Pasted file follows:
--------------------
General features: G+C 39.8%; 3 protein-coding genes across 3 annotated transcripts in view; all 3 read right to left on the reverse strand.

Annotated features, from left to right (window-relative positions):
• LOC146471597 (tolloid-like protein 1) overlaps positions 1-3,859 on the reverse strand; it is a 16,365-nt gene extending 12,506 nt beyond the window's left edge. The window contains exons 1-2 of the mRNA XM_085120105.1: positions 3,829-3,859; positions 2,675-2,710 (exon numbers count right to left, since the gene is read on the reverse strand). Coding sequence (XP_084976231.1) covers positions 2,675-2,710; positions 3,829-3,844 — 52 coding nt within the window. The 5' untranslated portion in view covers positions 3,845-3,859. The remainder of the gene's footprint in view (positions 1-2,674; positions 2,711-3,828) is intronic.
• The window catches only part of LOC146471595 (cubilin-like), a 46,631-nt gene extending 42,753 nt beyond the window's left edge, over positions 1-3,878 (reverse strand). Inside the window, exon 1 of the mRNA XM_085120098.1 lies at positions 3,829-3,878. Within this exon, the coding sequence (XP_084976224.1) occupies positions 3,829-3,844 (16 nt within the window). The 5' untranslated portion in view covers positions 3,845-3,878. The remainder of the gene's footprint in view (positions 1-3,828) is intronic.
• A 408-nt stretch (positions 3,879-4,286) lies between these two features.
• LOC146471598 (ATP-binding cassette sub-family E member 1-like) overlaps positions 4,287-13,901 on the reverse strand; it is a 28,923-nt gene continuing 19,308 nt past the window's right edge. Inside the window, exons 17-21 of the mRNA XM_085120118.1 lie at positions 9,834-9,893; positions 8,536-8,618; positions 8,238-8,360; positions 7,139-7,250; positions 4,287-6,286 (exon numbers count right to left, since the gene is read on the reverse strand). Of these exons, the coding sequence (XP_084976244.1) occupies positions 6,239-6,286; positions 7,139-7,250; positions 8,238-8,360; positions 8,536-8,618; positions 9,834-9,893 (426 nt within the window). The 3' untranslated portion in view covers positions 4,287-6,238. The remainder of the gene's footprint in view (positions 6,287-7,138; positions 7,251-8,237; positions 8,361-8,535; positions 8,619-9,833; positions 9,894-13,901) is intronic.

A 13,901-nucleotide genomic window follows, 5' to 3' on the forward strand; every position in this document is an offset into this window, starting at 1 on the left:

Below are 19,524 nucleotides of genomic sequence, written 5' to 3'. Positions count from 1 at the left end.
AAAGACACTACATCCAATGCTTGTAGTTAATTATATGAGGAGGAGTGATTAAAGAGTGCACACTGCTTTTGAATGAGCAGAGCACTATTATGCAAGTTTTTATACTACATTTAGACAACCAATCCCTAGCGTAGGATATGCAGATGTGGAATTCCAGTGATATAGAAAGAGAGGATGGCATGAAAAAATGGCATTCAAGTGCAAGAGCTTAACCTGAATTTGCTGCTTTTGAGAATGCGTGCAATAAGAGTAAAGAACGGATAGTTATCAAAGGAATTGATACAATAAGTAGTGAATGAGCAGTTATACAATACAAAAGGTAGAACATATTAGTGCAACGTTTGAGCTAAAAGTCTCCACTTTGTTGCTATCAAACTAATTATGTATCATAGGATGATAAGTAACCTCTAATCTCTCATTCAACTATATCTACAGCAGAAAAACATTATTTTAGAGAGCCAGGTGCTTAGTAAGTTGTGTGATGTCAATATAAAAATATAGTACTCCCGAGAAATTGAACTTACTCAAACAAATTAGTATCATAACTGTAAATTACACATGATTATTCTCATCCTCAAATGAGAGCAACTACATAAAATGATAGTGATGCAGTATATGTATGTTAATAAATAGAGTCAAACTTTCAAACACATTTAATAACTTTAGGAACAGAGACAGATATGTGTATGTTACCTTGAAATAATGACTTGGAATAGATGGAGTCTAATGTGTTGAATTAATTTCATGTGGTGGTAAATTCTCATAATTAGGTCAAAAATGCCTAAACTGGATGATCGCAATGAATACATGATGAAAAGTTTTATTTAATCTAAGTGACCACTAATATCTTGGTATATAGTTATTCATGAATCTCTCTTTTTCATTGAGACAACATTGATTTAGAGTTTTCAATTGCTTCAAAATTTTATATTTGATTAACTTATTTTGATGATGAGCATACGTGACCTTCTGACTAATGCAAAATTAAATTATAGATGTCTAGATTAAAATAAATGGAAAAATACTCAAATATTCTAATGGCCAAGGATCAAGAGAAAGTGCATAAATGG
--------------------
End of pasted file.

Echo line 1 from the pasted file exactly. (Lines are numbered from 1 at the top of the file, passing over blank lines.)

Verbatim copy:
General features: G+C 39.8%; 3 protein-coding genes across 3 annotated transcripts in view; all 3 read right to left on the reverse strand.